How does one become an introvert? Are you born this way or did something happen in your life that caused you to retreat into yourself? Were you always an introvert?
Always been quiet and introverted. My parents found it frustrating. Sending me to my room or grounding never did any good. It was a minor inconvenience at most, but usually it was what I wanted anyway. Now I had an excuse to not be out and about and sociable.
I was always an introvert. My mom told me as a child I would play by myself in my room for hours and be completely and utterly happy and content.
In school was where I first met the challenges of being an introvert in a social world. The school work itself I loved and excelled at, but the social/group aspects I hated, failed miserably, and became the target of bullies.
I remember in high school a new girl started in the middle of the year. She sat by me in a class and I reached out to her to get to know her. Surprising for me, but I'm also empathetic. She and I were friends for about a month until she found other friends and moved on. She passed on this info about me to her new friends, and it got circulated around school. I "...was boring and didn't talk much." I never reached out to the new person again.
I'm pretty sure introversion came naturally, although I didn't always know what it was. I was taught to keep quiet by my parents and I'm an only child, so I quickly learned to entertain myself. I had friends, but was made fun of a lot when I was growing up so I distanced myself from most people. The older I got the more I realized that the majority of people suck anyway. Then add in depression, anxiety, PTSD, and ADHD on top of it all now and sometimes I'd REALLY rather not even look at people.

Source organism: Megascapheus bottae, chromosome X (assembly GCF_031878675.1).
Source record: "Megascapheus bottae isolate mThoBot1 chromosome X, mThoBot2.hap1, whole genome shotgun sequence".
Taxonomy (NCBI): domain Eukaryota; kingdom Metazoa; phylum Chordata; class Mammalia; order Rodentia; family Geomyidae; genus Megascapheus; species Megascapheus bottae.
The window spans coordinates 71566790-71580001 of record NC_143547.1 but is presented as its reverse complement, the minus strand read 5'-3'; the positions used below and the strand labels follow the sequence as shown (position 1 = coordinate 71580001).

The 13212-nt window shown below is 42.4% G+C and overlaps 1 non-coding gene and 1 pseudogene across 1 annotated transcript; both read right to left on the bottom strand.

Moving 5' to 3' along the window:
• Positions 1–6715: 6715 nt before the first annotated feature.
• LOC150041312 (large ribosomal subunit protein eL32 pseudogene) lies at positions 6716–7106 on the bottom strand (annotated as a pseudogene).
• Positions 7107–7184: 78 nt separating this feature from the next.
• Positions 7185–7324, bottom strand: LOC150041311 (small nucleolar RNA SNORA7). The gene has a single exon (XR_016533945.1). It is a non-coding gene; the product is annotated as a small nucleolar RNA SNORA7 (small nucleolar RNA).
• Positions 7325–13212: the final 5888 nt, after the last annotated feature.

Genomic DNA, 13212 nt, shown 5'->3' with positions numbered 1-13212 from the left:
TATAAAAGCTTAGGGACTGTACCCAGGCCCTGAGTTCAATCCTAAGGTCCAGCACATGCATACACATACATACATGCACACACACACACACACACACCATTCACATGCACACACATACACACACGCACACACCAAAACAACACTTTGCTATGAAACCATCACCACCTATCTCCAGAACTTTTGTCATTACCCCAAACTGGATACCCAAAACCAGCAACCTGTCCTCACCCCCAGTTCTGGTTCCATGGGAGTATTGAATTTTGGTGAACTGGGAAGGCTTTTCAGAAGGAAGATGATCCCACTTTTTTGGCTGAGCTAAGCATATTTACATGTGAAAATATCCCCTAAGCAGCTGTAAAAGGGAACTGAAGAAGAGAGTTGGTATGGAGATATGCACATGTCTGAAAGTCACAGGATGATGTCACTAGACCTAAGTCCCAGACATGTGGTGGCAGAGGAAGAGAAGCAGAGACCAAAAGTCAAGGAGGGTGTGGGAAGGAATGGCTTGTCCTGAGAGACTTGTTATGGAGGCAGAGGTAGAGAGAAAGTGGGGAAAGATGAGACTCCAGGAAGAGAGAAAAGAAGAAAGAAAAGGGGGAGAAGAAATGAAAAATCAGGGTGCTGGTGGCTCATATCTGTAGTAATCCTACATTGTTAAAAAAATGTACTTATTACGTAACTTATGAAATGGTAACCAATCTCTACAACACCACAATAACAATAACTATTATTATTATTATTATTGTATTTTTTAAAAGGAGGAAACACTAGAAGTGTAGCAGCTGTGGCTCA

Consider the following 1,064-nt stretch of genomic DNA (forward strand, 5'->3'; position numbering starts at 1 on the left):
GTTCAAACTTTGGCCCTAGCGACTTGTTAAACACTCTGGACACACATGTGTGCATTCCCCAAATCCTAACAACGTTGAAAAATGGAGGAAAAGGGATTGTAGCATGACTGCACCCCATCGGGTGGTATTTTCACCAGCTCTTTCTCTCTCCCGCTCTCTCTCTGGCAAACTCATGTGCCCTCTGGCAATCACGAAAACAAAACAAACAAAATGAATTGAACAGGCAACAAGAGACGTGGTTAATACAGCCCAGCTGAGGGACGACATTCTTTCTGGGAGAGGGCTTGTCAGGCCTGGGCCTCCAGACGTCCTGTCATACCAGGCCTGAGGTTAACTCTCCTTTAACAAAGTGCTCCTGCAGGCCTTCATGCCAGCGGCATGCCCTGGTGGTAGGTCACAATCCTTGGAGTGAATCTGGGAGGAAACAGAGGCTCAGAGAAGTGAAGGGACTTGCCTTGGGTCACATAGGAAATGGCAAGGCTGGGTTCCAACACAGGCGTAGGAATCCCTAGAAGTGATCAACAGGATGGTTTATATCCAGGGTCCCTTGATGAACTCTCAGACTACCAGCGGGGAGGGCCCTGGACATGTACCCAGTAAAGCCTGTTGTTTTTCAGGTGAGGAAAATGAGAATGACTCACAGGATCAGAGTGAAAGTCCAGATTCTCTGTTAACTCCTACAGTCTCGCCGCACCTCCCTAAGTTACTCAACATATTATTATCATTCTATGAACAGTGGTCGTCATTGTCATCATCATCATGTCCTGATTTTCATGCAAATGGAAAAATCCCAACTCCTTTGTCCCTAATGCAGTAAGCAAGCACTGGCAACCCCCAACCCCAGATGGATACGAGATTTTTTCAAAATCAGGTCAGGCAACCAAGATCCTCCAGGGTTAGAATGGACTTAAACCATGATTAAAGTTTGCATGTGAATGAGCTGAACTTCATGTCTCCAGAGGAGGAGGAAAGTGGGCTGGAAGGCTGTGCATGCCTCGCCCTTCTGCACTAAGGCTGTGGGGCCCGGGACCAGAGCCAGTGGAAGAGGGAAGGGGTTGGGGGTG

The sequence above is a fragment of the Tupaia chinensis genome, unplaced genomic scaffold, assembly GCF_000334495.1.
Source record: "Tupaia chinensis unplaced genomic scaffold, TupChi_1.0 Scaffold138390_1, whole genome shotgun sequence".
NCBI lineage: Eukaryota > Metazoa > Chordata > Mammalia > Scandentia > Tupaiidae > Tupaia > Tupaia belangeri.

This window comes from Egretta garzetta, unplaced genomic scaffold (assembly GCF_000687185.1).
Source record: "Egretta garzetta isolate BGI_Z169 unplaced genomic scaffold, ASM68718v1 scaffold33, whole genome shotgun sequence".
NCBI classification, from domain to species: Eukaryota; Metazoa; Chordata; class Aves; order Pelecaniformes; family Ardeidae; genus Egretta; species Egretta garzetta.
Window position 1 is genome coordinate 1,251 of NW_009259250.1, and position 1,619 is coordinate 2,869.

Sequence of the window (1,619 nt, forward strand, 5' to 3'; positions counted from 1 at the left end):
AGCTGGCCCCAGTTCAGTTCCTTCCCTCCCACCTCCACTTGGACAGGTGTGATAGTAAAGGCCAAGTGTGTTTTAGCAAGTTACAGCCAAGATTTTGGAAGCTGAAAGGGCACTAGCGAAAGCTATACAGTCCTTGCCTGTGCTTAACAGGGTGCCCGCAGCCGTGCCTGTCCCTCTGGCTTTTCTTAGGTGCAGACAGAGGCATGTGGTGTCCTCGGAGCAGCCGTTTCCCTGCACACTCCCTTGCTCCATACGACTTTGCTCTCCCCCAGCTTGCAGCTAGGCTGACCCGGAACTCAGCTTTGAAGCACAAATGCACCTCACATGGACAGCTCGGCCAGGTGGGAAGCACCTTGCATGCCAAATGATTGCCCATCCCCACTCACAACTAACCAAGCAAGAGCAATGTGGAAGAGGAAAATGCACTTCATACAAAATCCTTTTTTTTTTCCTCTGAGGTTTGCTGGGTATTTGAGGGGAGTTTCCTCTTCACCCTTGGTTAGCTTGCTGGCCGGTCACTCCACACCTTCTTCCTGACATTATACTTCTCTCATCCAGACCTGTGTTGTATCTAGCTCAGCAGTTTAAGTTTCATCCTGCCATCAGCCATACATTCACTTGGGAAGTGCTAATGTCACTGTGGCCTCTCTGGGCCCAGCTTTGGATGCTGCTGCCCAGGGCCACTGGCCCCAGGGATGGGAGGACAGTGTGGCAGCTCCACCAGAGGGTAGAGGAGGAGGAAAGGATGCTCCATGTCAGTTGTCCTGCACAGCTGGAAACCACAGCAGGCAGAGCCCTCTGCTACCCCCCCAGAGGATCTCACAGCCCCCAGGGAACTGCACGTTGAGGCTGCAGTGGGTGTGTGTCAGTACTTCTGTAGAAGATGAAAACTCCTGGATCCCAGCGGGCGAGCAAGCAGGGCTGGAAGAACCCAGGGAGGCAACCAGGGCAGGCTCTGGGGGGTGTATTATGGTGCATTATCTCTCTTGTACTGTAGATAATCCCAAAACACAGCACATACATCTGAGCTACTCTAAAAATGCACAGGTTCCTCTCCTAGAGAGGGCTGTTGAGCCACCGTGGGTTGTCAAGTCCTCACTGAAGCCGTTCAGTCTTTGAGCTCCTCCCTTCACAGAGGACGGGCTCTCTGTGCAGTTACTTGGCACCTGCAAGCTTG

When I am home, I am very much an introvert, I prefer my contact to be one on one or not at all. I don't need a lot of human interaction. When I am in a crowd i can be very much the extrovert and work the crowd. I don't have to be fully engaged with other people and can be happy just having another person in the room or house.
Introversion is a natural state of being. Estimates vary, but it is thought that about 40% of the population are introverts. Reality is that there is a continuum between introvert and extrovert and most people are somewhere in the middle.
We don't need the attention and social stimulation that extroverts do. We are not shy and are not afraid of speaking in public. It just has to be something useful to talk about.
I believe there's probably a nature/nurture component to introversion. I was shy as a child, but social in familiar surroundings. I also grew up in a large group of extroverts where one often had to struggle to be heard. But they, too, required time (albeit less than me) to recharge. I'm probably more ambivert in that I'm very comfortable on my own, but I can function in social and business situations when necessary.
I think we're born that way. Even as a child, I recall being more comfortable alone. Nothing is more socially challenging to me than having to go to a party. I've never really captured the dynamics of "group speak". I'm fine talking with one person, but if another joins the conversation, I shut up and drift away. I find that other people constantly interrupt or talk over me, and I don't have a loud enough voice to outshout them, nor do I want to. At any rate, as far as I'm concerned, 3 is definitely a crowd. Often even two is, when one of them is me. (Is I?)
Introversion is a personality trait that people are born with. In our western culture where it's all about how much you do and how social you are, it's largely misunderstood and looked at as a defect or weakness, when in fact it's not: in some other cultures it's actually considered an asset. The main difference between introverts and extroverts is that extroverts tend to regenerate their energy around other people, while introverts regenerate it alone -- doesn't mean they're anti-social, just means they need more downtime to regroup. It's also something that can be worked on to better manage and learn how to utilize. Some introverts can manage to become ambiverts; I'm one. It also exists along a spectrum, from very introverted to moderate, and the same with extroversion. Hence the use of the word ambivert, which is someone in the middle.